Tiny one room cabin inspired by nature on the Gulf Islands


Olson Kundig Architects designed this one room cabin that covers basic everyday living essentials, located just off the coast of Vancouver Island, British Columbia, Canada. This zero-maintenance retreat focuses on the experience of nature. On the exterior, a glazed facade is covered by hefty, weathered steel panels. This helps to secure the cabin when the owner is not there.

The sliding panel is hung from barn hinges and operated by hand. As for the material, it is a commodity steel pulled off a stack before fabrication. On the panel are mill markings, which will slowly fade. Along with securing the cabin, the panel controls the amount of light filtering into the interior. Additionally, it provides shelter for the open-air shower. This tiny shelter of just 191 square feet was constructed onto the footprint of a former cabin.


What We Love: This one room cabin inspires relaxation and solitude, a respite from the daily grind. We are loving the simplistic design, created to encourage outdoor living. Compact yet functional, this tiny retreat offers everything one could need to function daily. Weathered panels provides a shelter from the elements and security to the structure. Overall a unique design that is ideal for those who appreciate a minimalist lifestyle.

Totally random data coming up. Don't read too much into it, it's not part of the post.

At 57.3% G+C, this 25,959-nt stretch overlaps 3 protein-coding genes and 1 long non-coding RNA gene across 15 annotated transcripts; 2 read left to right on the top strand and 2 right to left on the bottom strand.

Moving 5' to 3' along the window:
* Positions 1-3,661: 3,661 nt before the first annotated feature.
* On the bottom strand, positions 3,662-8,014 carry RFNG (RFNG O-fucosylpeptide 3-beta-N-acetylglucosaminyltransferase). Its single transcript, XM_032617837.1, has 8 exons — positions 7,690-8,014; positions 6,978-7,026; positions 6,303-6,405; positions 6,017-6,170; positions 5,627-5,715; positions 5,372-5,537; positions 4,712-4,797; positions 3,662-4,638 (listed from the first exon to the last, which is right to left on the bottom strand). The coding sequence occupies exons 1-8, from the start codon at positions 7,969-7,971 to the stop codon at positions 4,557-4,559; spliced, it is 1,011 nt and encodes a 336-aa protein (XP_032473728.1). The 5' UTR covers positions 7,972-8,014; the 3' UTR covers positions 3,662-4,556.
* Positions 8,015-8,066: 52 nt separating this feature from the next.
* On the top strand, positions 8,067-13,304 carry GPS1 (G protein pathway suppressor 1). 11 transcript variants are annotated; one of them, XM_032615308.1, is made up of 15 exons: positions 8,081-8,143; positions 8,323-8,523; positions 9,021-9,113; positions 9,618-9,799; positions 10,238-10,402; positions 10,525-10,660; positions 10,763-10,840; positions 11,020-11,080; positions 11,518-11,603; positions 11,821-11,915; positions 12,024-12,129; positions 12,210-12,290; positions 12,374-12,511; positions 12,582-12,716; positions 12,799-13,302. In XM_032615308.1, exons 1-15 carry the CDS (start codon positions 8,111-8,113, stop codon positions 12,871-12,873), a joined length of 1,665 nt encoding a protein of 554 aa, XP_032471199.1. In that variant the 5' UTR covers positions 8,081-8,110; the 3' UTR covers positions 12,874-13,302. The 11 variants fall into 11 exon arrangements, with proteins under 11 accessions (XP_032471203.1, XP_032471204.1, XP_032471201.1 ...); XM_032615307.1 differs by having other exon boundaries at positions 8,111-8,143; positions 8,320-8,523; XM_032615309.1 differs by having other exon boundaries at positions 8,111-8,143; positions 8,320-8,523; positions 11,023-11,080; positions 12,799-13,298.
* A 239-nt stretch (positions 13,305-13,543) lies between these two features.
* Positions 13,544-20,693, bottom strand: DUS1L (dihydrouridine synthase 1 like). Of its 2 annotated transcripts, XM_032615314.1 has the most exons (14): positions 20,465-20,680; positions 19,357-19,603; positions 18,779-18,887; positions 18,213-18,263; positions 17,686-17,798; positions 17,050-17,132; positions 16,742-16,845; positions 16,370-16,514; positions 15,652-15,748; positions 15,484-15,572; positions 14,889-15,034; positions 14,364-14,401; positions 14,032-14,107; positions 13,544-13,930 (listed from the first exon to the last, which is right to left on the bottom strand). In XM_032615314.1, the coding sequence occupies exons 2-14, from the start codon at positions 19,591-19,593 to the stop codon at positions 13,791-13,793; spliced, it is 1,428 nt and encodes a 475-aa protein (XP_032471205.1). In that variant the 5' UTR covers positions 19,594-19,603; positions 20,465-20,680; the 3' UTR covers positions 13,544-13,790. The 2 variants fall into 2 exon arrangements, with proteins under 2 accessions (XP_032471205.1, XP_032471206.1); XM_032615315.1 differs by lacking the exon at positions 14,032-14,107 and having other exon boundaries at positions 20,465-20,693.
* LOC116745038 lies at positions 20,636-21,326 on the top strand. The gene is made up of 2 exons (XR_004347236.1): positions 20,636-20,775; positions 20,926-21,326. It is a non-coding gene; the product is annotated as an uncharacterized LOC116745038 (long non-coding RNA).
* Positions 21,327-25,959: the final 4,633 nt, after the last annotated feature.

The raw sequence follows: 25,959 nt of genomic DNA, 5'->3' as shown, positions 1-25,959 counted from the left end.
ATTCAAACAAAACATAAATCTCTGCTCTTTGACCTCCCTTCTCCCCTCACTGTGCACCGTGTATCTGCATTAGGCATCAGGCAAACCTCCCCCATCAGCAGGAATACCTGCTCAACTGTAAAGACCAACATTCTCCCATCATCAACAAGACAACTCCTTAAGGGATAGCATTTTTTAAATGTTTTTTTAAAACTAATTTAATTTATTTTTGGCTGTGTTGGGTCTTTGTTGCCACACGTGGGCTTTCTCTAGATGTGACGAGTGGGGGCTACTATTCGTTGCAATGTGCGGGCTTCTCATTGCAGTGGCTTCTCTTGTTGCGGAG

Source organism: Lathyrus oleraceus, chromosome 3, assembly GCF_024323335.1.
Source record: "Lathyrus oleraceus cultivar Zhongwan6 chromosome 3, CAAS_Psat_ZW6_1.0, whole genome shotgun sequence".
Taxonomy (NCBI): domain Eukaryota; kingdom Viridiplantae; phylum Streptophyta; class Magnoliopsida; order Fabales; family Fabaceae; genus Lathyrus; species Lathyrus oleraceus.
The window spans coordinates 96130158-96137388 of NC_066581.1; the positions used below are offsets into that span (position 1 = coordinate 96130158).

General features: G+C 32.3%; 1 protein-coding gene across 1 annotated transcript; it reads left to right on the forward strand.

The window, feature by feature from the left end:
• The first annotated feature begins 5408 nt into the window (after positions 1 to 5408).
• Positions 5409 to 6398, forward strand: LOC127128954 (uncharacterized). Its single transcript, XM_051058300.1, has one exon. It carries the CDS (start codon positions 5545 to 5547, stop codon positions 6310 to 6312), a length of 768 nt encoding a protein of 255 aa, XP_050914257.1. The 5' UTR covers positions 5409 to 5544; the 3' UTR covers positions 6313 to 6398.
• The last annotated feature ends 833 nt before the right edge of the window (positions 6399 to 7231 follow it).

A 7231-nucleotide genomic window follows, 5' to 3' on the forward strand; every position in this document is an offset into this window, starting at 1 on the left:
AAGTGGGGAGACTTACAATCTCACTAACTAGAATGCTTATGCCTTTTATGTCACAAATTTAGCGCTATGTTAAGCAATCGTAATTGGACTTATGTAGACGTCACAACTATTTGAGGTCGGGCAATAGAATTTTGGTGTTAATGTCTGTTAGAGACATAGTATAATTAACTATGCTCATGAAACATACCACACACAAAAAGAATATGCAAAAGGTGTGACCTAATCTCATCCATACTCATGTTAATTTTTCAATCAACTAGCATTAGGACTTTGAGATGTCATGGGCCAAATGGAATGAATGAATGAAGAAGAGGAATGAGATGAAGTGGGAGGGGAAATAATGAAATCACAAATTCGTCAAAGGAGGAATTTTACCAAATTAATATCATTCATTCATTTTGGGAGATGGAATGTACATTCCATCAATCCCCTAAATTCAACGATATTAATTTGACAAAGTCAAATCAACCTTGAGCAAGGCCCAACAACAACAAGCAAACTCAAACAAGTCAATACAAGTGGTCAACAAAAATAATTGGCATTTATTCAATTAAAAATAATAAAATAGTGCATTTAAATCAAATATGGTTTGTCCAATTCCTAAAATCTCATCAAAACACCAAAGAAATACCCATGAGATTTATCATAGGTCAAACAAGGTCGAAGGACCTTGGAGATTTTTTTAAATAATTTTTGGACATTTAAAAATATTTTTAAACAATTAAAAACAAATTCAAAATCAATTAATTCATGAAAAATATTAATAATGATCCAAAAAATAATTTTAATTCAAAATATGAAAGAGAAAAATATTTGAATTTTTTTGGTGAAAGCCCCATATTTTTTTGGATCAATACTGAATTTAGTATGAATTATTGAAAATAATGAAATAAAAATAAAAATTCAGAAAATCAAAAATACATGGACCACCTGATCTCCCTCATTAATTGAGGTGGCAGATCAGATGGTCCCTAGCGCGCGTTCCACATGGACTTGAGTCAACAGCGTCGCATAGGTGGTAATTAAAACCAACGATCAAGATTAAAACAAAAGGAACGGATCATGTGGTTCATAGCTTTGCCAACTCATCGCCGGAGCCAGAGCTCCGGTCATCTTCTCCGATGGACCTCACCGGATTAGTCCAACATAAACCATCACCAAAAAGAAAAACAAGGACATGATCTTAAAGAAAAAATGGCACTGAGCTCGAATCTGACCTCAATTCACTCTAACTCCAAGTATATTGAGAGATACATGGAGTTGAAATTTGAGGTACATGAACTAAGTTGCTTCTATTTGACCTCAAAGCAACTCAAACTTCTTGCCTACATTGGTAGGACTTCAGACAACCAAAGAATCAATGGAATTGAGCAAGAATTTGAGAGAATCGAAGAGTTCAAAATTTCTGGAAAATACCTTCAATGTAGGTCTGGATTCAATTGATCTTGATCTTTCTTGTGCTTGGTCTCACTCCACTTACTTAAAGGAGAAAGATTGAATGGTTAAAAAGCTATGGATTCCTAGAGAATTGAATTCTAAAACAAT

Tell Us: Could you live in this compact shelter in the woods or would you need something bigger? Please share what you think of the overall design in the Comments below!

Note: If you are appreciating the work of Olson Kundig Architects, be sure to look below for the “Related” tags for more home tours that we have featured here on One Kindesign of their work!


Above: On the exterior, a rammed earth retaining wall provides the backdrop to a raw steel-clad box that incorporates highly insulated glass. The untreated mild steel cladding will weather naturally, eventually melding into with the surrounding rocks and foliage.

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Above: On the interior, wood surfaces helps to create a warm and inviting refuge for the owner. A modest yet efficient wood stove provides warmth to a room encompassing a bed, kitchenette, and toilet. Materials used in the interior of this cabin consists mainly of cedar, harvested from fallen logs on the property. The architects also repurposed a demolished local trestle bridge.


RELATED: Tiny modern cabin features glass walls on the San Juan Islands


Photos: Tim Bies

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